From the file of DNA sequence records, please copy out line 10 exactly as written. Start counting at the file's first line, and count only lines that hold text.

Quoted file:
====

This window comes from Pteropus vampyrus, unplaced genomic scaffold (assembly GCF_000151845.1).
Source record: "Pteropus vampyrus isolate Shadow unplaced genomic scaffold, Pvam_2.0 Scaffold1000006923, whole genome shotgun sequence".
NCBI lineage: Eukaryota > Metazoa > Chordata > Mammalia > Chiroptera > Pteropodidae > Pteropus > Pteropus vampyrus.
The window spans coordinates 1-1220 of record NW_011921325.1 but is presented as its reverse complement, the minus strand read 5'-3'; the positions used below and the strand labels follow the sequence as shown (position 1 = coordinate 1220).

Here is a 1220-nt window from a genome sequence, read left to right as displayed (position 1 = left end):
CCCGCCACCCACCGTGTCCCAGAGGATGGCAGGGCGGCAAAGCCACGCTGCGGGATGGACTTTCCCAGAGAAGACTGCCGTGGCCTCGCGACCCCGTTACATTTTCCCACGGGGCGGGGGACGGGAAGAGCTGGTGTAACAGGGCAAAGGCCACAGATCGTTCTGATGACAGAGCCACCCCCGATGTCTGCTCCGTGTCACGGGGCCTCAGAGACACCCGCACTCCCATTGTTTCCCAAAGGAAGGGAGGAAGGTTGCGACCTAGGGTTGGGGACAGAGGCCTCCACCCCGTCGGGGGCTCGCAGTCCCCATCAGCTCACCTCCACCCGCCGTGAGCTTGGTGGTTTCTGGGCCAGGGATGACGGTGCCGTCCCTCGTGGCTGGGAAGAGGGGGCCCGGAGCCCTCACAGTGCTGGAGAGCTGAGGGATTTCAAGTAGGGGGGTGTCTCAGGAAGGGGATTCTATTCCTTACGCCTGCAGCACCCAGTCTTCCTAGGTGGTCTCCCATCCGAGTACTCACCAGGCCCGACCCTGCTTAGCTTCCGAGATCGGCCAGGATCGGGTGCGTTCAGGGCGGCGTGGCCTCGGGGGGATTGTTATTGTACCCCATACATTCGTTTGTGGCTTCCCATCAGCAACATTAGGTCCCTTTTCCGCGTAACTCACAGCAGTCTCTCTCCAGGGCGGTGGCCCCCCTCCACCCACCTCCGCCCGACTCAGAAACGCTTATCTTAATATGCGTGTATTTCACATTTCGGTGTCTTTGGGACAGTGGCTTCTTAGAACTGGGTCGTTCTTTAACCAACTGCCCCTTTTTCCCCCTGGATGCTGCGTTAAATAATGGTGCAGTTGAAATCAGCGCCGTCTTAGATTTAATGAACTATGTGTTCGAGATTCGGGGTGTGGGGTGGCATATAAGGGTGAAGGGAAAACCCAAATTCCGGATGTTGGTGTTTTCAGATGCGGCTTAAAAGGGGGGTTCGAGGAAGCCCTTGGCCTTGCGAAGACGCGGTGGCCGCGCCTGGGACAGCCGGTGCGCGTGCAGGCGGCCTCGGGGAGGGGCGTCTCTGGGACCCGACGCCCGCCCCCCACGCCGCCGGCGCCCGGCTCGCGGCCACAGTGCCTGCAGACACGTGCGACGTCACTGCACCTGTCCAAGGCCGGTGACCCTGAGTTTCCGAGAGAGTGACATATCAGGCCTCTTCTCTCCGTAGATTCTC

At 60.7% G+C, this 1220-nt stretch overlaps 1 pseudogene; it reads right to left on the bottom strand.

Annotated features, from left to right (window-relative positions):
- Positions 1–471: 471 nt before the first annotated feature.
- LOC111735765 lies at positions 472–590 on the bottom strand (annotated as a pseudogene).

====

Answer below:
- LOC111735765 lies at positions 472–590 on the bottom strand (annotated as a pseudogene).